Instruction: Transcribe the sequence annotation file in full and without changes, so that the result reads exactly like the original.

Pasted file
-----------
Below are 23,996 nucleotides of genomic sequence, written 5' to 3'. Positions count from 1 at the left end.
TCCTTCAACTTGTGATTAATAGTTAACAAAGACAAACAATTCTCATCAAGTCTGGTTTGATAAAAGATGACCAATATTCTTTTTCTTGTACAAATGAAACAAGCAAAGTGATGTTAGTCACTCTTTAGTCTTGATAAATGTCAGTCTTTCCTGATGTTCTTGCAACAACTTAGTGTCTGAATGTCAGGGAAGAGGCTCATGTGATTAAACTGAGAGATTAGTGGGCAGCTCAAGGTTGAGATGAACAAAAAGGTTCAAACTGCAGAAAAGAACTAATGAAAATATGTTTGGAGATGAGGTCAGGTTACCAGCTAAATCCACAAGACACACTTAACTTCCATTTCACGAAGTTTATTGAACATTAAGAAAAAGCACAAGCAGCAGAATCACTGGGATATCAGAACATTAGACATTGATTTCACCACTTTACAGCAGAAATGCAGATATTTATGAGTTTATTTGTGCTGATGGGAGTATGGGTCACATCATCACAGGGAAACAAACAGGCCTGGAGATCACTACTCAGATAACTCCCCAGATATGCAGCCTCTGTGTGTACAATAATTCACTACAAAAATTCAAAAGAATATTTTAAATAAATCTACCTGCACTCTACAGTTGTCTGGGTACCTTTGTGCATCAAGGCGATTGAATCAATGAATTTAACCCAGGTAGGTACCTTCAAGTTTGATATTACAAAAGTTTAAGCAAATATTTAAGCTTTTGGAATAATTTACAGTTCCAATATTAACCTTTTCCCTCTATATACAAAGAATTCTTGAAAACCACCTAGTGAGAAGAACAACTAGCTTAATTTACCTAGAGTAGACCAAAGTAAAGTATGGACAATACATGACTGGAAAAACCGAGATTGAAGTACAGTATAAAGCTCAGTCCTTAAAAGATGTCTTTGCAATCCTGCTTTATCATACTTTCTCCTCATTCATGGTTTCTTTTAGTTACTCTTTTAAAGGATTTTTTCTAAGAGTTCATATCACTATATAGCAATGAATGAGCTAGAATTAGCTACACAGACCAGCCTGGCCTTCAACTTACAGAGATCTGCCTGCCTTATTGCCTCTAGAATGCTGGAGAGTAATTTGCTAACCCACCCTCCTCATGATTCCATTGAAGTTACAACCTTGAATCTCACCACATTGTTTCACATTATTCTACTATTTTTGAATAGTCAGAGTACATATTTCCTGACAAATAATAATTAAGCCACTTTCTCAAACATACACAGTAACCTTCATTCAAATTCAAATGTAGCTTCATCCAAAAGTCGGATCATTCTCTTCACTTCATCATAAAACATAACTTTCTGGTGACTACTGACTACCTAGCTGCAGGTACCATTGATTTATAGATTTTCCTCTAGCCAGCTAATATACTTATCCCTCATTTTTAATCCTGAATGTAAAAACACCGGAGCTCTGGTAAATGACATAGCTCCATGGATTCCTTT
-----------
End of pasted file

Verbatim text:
Below are 23,996 nucleotides of genomic sequence, written 5' to 3'. Positions count from 1 at the left end.
TCCTTCAACTTGTGATTAATAGTTAACAAAGACAAACAATTCTCATCAAGTCTGGTTTGATAAAAGATGACCAATATTCTTTTTCTTGTACAAATGAAACAAGCAAAGTGATGTTAGTCACTCTTTAGTCTTGATAAATGTCAGTCTTTCCTGATGTTCTTGCAACAACTTAGTGTCTGAATGTCAGGGAAGAGGCTCATGTGATTAAACTGAGAGATTAGTGGGCAGCTCAAGGTTGAGATGAACAAAAAGGTTCAAACTGCAGAAAAGAACTAATGAAAATATGTTTGGAGATGAGGTCAGGTTACCAGCTAAATCCACAAGACACACTTAACTTCCATTTCACGAAGTTTATTGAACATTAAGAAAAAGCACAAGCAGCAGAATCACTGGGATATCAGAACATTAGACATTGATTTCACCACTTTACAGCAGAAATGCAGATATTTATGAGTTTATTTGTGCTGATGGGAGTATGGGTCACATCATCACAGGGAAACAAACAGGCCTGGAGATCACTACTCAGATAACTCCCCAGATATGCAGCCTCTGTGTGTACAATAATTCACTACAAAAATTCAAAAGAATATTTTAAATAAATCTACCTGCACTCTACAGTTGTCTGGGTACCTTTGTGCATCAAGGCGATTGAATCAATGAATTTAACCCAGGTAGGTACCTTCAAGTTTGATATTACAAAAGTTTAAGCAAATATTTAAGCTTTTGGAATAATTTACAGTTCCAATATTAACCTTTTCCCTCTATATACAAAGAATTCTTGAAAACCACCTAGTGAGAAGAACAACTAGCTTAATTTACCTAGAGTAGACCAAAGTAAAGTATGGACAATACATGACTGGAAAAACCGAGATTGAAGTACAGTATAAAGCTCAGTCCTTAAAAGATGTCTTTGCAATCCTGCTTTATCATACTTTCTCCTCATTCATGGTTTCTTTTAGTTACTCTTTTAAAGGATTTTTTCTAAGAGTTCATATCACTATATAGCAATGAATGAGCTAGAATTAGCTACACAGACCAGCCTGGCCTTCAACTTACAGAGATCTGCCTGCCTTATTGCCTCTAGAATGCTGGAGAGTAATTTGCTAACCCACCCTCCTCATGATTCCATTGAAGTTACAACCTTGAATCTCACCACATTGTTTCACATTATTCTACTATTTTTGAATAGTCAGAGTACATATTTCCTGACAAATAATAATTAAGCCACTTTCTCAAACATACACAGTAACCTTCATTCAAATTCAAATGTAGCTTCATCCAAAAGTCGGATCATTCTCTTCACTTCATCATAAAACATAACTTTCTGGTGACTACTGACTACCTAGCTGCAGGTACCATTGATTTATAGATTTTCCTCTAGCCAGCTAATATACTTATCCCTCATTTTTAATCCTGAATGTAAAAACACCGGAGCTCTGGTAAATGACATAGCTCCATGGATTCCTTT